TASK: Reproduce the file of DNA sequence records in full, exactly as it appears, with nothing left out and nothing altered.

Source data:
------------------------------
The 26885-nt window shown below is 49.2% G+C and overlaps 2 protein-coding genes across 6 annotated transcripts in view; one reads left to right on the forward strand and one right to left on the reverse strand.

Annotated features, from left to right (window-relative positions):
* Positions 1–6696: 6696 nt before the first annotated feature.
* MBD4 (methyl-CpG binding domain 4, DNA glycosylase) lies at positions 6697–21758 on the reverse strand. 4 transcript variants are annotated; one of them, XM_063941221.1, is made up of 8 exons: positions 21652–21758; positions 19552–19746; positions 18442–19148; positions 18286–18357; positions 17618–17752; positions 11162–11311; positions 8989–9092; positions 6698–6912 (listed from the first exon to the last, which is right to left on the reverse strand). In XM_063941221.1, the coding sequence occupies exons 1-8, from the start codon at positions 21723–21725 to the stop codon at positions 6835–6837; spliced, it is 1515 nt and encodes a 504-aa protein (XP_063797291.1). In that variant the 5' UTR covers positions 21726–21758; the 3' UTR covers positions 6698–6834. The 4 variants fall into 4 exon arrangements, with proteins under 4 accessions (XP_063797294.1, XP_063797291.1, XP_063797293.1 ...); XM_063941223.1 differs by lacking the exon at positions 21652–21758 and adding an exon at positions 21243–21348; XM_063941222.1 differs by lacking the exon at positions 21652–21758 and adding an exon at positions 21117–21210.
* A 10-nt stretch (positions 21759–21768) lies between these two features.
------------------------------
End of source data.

The 26885-nt window shown below is 49.2% G+C and overlaps 2 protein-coding genes across 6 annotated transcripts in view; one reads left to right on the forward strand and one right to left on the reverse strand.

Annotated features, from left to right (window-relative positions):
* Positions 1–6696: 6696 nt before the first annotated feature.
* MBD4 (methyl-CpG binding domain 4, DNA glycosylase) lies at positions 6697–21758 on the reverse strand. 4 transcript variants are annotated; one of them, XM_063941221.1, is made up of 8 exons: positions 21652–21758; positions 19552–19746; positions 18442–19148; positions 18286–18357; positions 17618–17752; positions 11162–11311; positions 8989–9092; positions 6698–6912 (listed from the first exon to the last, which is right to left on the reverse strand). In XM_063941221.1, the coding sequence occupies exons 1-8, from the start codon at positions 21723–21725 to the stop codon at positions 6835–6837; spliced, it is 1515 nt and encodes a 504-aa protein (XP_063797291.1). In that variant the 5' UTR covers positions 21726–21758; the 3' UTR covers positions 6698–6834. The 4 variants fall into 4 exon arrangements, with proteins under 4 accessions (XP_063797294.1, XP_063797291.1, XP_063797293.1 ...); XM_063941223.1 differs by lacking the exon at positions 21652–21758 and adding an exon at positions 21243–21348; XM_063941222.1 differs by lacking the exon at positions 21652–21758 and adding an exon at positions 21117–21210.
* A 10-nt stretch (positions 21759–21768) lies between these two features.